Canada: Rectify A Contract Due To An Error? The Supreme Court Says Yes

The Supreme Court of Canada issued its judgment in Québec (Agence du revenu) v. Services environnementaux the Court AES inc. and Québec (Agence du revenu) v. Riopel, 2013 SCC 65, confirming that the Civil Code of Québec allows the rectification of contracts due to an error. In so deciding, the Supreme Court confirmed the judgments of the Québec Court of Appeal and allowed the correction of the taxpayer's transactions, denying the tax authorities revenues that would have otherwise resulted purely from the errors made by the parties and their representatives.

This judgment may have a significant impact on both the rectification of transactions which have unexpected or unwanted tax consequences and on the interpretation of contracts more generally.

By its decision, the Supreme Court confirmed the distinction between the common intention of the parties (negotium) and the expression thereof found in the impugned contract (the instrumentum). In case of conflict between the two, courts can now rely on the provisions of the Civil Code of Québec in respect of the interpretation of contracts in order to modify legal documents that do not reflect the common intention of the parties, thereby correcting errors. In short, courts can eliminate "the inconsistency between the parties' original agreement and the manner in which it had been expressed".

In these cases, the tax advisors of the taxpayers had made errors in the implementation of reorganizations that were to be without immediate tax consequences. The courts and the Supreme Court have allowed the rectification of the reorganizations in order to achieve this result.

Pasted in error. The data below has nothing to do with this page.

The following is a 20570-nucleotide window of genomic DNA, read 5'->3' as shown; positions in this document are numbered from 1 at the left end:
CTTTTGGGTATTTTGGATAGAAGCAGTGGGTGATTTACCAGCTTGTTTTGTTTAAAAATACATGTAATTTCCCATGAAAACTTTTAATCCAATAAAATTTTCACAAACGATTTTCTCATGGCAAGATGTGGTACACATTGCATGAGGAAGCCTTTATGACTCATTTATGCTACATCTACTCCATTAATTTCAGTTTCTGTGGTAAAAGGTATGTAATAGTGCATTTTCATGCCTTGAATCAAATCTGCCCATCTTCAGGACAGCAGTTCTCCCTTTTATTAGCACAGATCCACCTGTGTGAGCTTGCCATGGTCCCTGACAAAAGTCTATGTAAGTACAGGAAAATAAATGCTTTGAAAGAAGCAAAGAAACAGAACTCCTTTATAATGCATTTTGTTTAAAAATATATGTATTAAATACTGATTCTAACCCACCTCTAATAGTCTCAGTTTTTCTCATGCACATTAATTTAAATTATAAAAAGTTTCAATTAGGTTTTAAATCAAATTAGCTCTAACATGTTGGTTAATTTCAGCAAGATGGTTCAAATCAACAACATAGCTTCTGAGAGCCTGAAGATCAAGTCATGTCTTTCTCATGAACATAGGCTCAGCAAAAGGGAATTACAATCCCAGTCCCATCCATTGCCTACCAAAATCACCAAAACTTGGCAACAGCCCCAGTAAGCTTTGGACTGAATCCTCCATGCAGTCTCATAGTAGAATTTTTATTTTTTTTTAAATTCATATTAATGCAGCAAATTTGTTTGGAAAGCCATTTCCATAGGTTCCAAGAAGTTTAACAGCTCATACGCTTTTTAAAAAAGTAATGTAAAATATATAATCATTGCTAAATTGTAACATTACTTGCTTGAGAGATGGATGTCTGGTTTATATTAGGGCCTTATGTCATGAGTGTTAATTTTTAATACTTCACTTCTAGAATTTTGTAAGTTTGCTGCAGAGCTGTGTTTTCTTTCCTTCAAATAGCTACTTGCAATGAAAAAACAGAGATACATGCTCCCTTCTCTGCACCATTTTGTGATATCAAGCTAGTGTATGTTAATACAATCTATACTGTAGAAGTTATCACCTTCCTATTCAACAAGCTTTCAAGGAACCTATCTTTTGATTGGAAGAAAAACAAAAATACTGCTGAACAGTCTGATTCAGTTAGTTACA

The framework of analysis and conclusions of the Supreme Court could also be relied upon in other instances where the parties seek the correction of a contract that does not reflect their common intention, subject to the applicable rules of evidence.

In tax matters, the Supreme Court stressed that specific evidence of the common intention of the parties will be required. In the drafting of any contract, it would be advisable to clearly set out the common intention of the parties and, in particular, with respect to its tax implications.

This judgment of the Supreme Court may have a significant impact on the stability of contracts and their interpretation. It will be of great interest to monitor how this decision is followed by lower courts.

The Attorney General of Canada intervened in this case in an attempt to reverse the decisions of the Court of Appeal on the basis that rectification as applied in cases concerning taxes such as Juliar (Attorney General of Canada v Juliar, 50 OR (3d) 728; 2000 CanLII 16883 (Ont CA)) is not good law. Although LeBel J. declined to specifically comment on Juliar and common law rectification in cases concerning taxes, the decision in this case concluded that such rectification was acceptable for the purposes of the Civil Code of Québec. It would be most peculiar if such rectification was good law in Québec but not in the common law Provinces.

The content of this article is intended to provide a general guide to the subject matter. Specialist advice should be sought about your specific circumstances.

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